On 21st April 2023, the Bishop of Leeds spoke in support of the Offenders (Day of Release from Detention) Bill, which would ensure that people are not released from prison on a Friday, Saturday or Sunday in order to ensure proper access to services and support:
The Lord Bishop of Leeds: My Lords, I am grateful for the opportunity to rise in the gap to sing from the same hymn sheet and welcome this Bill. I congratulate the noble Lord, Lord Bird, on his inspirational work and commitment to these matters. We need an urgent change in practice for those who leave prison. I know that my friend the right reverend Prelate the Bishop of Gloucester, who is not able to be here today but leads for the Church of England on prisons, also welcomes this Bill.
Others have already referred to the impact of releasing people from prison on a Friday, particularly in relation to access to services, including housing and healthcare. This affects men and women leaving prison, but for women it can be acutely dangerous, due to particular risks they face. A report published in 2020, Safe Homes for Women Leaving Prison, found that late releases, and releases on a Friday, are known to jeopardise a woman’s chances of securing accommodation. Due to the configuration of the prison estate, women are often imprisoned far from home, leading to isolation and presenting further challenges to securing housing. Risks from perpetrators of domestic abuse are very real for prison leavers, particularly women. A recent Independent Monitoring Board report on HMP Bronzefield found that 65% of women face homelessness on release. I join others in hoping that changing the practice of releasing prison leavers on a Friday will go a long way to helping address this.
Finally, I shall touch on how this fits into the wider picture of resettlement and reintegration into society. We know that links to community and home help prevent reoffending, and we have many examples of good practice within the faith-based sector. The Welcome Directory is an organisation that signposts prison leavers to churches and worshipping communities of other faiths, aiming to “unlock the second prison” of the community. Prison chaplains do valuable work through the gate with external organisations to transition those in prison back into the community. Under the new probation model, the Church of England has been working at a national and regional level with the probation service to link up with faith communities, which do so much good in their localities.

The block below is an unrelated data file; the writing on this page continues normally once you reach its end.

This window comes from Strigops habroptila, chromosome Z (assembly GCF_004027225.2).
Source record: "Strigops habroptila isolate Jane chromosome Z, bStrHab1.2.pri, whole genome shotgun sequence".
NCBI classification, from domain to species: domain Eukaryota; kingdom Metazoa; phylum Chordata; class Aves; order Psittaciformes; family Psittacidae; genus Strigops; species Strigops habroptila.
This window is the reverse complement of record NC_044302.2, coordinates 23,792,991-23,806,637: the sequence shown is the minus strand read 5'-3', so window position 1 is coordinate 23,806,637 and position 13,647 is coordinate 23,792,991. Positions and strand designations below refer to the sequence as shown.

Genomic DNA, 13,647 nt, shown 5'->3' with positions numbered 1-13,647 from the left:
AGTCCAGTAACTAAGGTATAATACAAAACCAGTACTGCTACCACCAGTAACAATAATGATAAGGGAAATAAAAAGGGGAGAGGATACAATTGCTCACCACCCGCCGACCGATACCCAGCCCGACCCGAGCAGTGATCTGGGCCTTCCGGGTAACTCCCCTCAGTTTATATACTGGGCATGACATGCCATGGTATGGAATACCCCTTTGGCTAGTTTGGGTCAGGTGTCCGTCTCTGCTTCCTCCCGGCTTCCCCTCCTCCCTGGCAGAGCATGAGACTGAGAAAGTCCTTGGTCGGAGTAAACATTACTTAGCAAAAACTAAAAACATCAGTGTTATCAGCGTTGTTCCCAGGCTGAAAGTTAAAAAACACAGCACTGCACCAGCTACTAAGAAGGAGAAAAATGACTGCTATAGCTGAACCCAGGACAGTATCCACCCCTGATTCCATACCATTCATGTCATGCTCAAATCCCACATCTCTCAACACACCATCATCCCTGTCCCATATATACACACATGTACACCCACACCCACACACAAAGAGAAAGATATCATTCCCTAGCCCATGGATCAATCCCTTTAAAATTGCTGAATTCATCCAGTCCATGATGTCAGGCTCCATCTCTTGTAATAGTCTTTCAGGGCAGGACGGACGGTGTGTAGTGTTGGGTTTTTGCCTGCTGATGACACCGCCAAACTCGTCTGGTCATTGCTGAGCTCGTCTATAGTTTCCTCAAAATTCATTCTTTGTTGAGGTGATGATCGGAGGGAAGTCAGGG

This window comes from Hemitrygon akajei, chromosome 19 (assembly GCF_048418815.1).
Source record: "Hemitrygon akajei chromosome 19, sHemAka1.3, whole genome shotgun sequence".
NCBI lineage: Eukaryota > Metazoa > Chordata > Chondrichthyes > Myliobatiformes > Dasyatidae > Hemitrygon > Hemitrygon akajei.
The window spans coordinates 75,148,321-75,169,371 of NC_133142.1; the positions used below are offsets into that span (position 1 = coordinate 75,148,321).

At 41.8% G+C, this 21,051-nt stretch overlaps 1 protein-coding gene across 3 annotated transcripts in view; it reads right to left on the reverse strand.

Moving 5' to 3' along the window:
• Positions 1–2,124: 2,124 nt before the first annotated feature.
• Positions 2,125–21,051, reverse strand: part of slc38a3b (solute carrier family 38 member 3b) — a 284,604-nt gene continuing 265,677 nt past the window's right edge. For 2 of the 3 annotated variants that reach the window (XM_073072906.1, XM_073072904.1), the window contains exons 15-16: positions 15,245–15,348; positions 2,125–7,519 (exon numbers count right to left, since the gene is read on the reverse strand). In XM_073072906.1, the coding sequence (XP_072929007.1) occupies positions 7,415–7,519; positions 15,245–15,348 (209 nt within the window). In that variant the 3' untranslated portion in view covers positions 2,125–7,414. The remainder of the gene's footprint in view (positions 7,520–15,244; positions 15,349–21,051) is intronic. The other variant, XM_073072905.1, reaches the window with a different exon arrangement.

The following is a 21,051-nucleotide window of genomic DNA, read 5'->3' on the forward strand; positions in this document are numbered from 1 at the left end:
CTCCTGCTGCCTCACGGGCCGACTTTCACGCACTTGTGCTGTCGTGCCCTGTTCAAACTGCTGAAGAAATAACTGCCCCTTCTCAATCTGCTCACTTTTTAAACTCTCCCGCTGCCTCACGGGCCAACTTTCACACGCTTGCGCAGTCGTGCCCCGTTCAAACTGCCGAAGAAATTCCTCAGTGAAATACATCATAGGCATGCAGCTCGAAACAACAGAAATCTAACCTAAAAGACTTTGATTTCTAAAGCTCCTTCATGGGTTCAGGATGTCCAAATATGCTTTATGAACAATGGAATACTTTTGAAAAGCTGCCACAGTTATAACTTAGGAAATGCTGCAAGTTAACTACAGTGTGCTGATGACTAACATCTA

In conclusion, I welcome this Bill and consider that it will make a significant change to the chances of prison leavers resettling well into communities and reducing the chances of recidivism.
Extracts from the speeches that followed:
Lord McNally (LD): My Lords, I am very grateful to the right reverend Prelate the Bishop of Leeds for his intervention, reminding us of the important work that the faith sector does in this area, and to the noble Lord, Lord Hacking, for pointing out that at the heart of this system is a horrible cycle of reoffending that is costly in financial terms and in personal terms for those who have to suffer from the reoffenders’ work. So I congratulate Simon Fell MP and the noble Lord, Lord Bird, for bringing the Bill thus far with such impressive cross-party support—I always think that “Bird on bird” is worth listening to. I also congratulate, as did the noble Lord, Lord Bird, the National Association for the Care and Resettlement of Offenders, NACRO, on the success of its campaign highlighting the problems of Friday release. One of my mentors in the criminal justice system was my colleague and noble friend Lord Dholakia, who cannot be here today but was for a long time the president of NACRO.
As a non-lawyer, I am a little surprised that we need an Act of Parliament to micromanage the handling of prisoners: perhaps the distinguished Minister can say. We are talking about amending an Act that is 60 years old. Perhaps it is a sign of how important we consider the restriction of freedom in our criminal justice system, but it does seem odd that we need the full panoply of an Act of Parliament in order to manage prisoners’ release. I share the plea of the noble Baroness, Lady Jones, for all of us to work for alternatives to prison: it is an extremely expensive and in many ways not effective and not cost-effective way of protecting society. I also share my noble friend Lady Bakewell’s worry about a system that is set up to fail.
Lord Ponsonby of Shulbrede (Lab): I also thank the noble Baroness, Lady Bakewell, and the right reverend Prelate the Bishop of Leeds for talking about particular cases. The noble Baroness, Lady Bakewell, talked about young prisoners, many of whom have been in care. It must be said that many young prisoners have committed much more serious offences than their adult counterparts—nevertheless, there is an extremely high reoffending rate for young prisoners. The right reverend Prelate the Bishop of Leeds made a good point when talking about the particular problems of women when they leave prison, not least because they are far further away from their home—or very likely to be—because of the nature of the prison estate.
Lord Bellamy (Con): I thank the right reverend Prelate the Bishop of Leeds for his contribution, in particular in relation to the female estate. I know that the right reverend Prelate the Bishop of Gloucester is particularly concerned about that. As has been pointed out, we have the same problem with the female estate because it has relatively few offenders so there are not that many female establishments, meaning that offenders are often far from home; they can also be very vulnerable when they are released. This problem needs particular planning; I hope this Bill will give us an opportunity to ameliorate it.
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